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Jags had to stop George


NASHVILLE--Right away there were the obvious questions about the effect of having lost Mark Brunell to a concussion in the first quarter. Was that the difference in the game?


And what about the failure to call a time out when the Titans presented the Jaguars with a crazy fake-punt formation that resulted in a drive-sustaining first-down run and, eventually, another field goal? Was that the difference in the game?


This one's easy, folks. The Jaguars lost to the Tennessee Titans Sunday because they couldn't stop the run; they couldn't stop Eddie George.

The Titans know what George means to them. Tom Coughlin will tell you what the Titans' winning percentage is when George rushes for 100 yards. It's next to never lose.

"We were 26th in the league against the rush. There wasn't any question what they would do," Coughlin told reporters following the 23-14 loss at The Coliseum, where the Jaguars haven't won in four tries.

It's the way the Titans want to play football; pound George into the center of the line and control tempo and time of possession. Once, the Titans were very successful at playing that style of football. Then, last year, George began struggling with a foot/toe injury that just wouldn't heal. Five games into this season, there were those -- a lot of those -- who believed George was no longer capable of gaining 100 yards in a game, let alone carry the Titans offense.

"I don't think we need to ask any more questions about Eddie George," Coughlin said sarcastically to reporters who had spent the week leading up to the game inquiring as to the reasons for George's ineffectiveness.

He was averaging 2.7 yards per carry. He hadn't rushed for a hundred yards in a game since the previous season, and then he had only done it once.

Now, George has his first 100-yard day of 2002, a 113-yard, 31-carry, turn-the-clock-back performance that turned the "Cinderella" Jaguars into pumpkins just one week after the Jaguars stepped into the ranks of the NFL elite by having beaten the Philadelphia Eagles.

Respect was at the Jaguars' fingertips. Peter King of Sports Illustrated was on hand in Nashville to do a story about these improbable Jaguars, who would've been one of two or three teams last March everyone would've picked to have no chance of making the playoffs this year, but five games into the season had ascended to the ranks of the league's upper crust. Then the clock struck midnight on the Jaguars and King.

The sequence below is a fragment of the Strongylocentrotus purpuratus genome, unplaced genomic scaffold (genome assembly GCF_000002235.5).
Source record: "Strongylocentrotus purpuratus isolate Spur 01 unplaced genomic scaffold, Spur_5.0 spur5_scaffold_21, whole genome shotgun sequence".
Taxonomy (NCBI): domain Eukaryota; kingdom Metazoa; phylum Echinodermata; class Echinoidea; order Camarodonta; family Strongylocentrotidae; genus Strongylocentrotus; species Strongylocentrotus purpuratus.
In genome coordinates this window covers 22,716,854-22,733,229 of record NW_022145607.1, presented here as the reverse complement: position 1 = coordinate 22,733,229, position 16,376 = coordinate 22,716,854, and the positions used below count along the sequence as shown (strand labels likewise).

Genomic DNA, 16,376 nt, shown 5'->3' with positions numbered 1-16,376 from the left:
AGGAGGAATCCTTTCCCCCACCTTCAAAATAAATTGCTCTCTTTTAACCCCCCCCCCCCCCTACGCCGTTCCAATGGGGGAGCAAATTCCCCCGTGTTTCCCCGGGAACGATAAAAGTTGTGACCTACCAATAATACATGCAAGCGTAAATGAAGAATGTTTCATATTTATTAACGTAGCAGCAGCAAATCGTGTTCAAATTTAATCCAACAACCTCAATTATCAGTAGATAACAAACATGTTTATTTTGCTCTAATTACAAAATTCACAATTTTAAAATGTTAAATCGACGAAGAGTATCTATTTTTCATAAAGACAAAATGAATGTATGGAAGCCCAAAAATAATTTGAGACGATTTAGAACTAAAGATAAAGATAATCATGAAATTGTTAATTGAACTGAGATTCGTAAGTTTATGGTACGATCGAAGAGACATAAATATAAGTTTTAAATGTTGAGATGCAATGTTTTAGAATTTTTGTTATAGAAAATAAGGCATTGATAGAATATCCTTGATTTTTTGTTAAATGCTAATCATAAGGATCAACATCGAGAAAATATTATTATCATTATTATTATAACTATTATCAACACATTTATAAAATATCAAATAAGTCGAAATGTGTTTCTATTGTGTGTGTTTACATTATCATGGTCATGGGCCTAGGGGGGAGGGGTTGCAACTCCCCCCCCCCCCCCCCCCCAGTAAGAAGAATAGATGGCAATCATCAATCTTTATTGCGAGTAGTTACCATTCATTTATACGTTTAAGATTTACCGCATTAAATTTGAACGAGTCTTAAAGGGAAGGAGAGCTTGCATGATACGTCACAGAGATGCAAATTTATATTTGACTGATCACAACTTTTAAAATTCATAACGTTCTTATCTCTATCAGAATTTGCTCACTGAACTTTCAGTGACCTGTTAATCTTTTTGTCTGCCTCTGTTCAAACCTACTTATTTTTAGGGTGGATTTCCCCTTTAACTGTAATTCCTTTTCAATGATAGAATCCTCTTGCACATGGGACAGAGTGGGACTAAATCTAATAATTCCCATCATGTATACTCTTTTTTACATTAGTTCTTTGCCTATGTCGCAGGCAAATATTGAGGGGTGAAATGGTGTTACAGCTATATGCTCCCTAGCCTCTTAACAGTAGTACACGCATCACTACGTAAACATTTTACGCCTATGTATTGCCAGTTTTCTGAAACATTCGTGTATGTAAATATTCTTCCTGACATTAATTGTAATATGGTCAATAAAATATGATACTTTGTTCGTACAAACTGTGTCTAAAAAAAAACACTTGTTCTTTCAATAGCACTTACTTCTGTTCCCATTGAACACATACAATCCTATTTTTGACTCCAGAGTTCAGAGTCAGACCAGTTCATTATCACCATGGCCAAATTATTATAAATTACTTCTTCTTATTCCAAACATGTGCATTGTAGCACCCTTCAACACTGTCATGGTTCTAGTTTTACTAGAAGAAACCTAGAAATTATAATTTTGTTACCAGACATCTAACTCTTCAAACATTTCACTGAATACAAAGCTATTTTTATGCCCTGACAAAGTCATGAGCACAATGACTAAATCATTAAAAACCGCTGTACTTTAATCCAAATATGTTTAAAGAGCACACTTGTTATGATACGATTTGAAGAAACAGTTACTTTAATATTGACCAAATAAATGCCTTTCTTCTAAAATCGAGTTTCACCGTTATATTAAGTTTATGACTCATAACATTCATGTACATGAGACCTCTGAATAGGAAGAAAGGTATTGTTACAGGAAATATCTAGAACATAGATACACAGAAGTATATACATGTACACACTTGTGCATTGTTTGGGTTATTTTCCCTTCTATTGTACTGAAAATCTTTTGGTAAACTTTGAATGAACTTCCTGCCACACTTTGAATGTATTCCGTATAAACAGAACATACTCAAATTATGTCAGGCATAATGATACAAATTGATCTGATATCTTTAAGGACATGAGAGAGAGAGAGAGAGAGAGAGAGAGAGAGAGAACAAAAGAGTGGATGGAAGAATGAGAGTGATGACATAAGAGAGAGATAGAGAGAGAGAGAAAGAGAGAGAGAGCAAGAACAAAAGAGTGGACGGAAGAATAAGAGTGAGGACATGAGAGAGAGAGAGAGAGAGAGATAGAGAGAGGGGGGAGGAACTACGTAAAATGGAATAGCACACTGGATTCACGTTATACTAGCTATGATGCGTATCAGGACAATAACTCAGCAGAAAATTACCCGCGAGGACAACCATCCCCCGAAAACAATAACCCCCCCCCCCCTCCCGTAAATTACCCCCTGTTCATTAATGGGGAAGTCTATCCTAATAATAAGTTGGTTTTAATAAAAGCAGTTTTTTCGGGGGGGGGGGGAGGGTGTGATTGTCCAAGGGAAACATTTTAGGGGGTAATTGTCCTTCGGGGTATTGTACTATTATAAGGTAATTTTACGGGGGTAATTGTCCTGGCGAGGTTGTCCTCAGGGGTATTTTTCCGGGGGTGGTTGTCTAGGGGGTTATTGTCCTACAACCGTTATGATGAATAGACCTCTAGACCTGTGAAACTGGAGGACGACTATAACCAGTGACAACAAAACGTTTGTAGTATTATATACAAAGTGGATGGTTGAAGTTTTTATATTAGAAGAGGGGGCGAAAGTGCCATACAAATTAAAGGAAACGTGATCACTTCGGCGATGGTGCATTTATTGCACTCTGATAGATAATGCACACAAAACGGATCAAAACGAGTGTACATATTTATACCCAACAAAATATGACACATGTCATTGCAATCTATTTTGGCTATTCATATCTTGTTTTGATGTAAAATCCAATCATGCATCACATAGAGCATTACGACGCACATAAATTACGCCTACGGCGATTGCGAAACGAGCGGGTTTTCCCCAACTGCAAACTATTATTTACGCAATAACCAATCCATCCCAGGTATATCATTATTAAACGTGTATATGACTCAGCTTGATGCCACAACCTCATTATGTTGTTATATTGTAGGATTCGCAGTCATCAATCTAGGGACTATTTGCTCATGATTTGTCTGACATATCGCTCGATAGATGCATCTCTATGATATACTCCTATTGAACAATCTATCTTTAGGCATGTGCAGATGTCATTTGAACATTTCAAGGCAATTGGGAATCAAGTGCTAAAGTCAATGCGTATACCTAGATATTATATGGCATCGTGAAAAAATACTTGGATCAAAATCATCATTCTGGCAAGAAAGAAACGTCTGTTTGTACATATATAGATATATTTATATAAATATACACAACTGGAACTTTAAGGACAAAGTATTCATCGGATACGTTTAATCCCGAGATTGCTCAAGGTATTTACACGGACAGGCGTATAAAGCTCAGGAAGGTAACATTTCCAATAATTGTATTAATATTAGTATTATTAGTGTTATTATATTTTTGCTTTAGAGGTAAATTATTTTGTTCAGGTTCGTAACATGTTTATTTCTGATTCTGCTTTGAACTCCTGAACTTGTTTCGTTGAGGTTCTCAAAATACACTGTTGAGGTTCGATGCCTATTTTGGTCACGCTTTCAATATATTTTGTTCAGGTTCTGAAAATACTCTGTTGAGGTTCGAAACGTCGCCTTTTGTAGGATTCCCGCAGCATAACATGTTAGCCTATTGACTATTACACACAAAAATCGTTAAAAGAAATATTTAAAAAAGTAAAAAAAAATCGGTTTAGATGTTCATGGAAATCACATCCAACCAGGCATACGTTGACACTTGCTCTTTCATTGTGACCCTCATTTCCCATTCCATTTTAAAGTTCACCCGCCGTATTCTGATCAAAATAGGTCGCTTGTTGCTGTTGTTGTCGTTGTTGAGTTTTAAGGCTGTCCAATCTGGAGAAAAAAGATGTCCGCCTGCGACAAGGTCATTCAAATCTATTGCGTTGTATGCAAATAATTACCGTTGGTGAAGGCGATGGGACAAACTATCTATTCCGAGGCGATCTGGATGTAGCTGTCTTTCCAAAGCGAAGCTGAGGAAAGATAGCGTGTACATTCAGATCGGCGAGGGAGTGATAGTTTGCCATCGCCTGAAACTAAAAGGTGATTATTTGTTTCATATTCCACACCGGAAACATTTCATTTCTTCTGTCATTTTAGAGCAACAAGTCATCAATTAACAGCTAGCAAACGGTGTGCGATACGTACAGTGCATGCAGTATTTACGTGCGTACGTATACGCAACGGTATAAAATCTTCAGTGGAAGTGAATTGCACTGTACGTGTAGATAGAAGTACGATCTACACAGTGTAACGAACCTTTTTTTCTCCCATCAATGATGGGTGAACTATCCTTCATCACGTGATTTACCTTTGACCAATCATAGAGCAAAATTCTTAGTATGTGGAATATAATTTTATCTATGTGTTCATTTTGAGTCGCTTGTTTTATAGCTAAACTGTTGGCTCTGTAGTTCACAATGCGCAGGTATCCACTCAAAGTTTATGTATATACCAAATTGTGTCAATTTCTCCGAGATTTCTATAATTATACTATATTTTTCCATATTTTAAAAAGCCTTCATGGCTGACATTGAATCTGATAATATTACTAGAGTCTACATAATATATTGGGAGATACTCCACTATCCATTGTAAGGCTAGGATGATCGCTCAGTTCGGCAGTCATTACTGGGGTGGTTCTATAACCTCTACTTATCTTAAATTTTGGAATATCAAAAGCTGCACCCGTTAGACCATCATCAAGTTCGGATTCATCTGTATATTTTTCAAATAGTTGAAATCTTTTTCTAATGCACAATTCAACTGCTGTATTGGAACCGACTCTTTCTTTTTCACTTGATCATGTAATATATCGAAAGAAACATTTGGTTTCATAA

Oh, well, that's life in the NFL, where everything will change if you can wait just seven days.

So why doesn't the Jaguars' run-defense change? Why can't this team stop the run?

"It wasn't our best game. We weren't as physical. The obvious is the obvious," Coughlin said.

The obvious is the Jaguars' defensive front was out-played by a Titans offensive line that had come under major criticism this year. In fact, the Titans' offensive line was being blamed for George's failures.

"We tackled pretty well all the way up to the game. This team and this quarterback," Coughlin said of the Titans and Steve McNair, Coughlin's voice trailing off into a perplexed shake of his head.

"The style of game they play is time of possession. If you're going to beat them, you have to do something about that," Coughlin added.

It was thought the Jaguars had taken dramatic steps in doing something about that, drafting defensive tackles Marcus Stroud and John Henderson with the 13th and ninth picks of the last two drafts. They are good-looking, young players, but this past Sunday they were humbled.

It was the difference in the game; that simple. Don't bother looking deep into the play-by-play or creating scenarios of what might've resulted if this had happened or that had happened. Just accept the facts. The Titans win when George hits the 100-yard mark.

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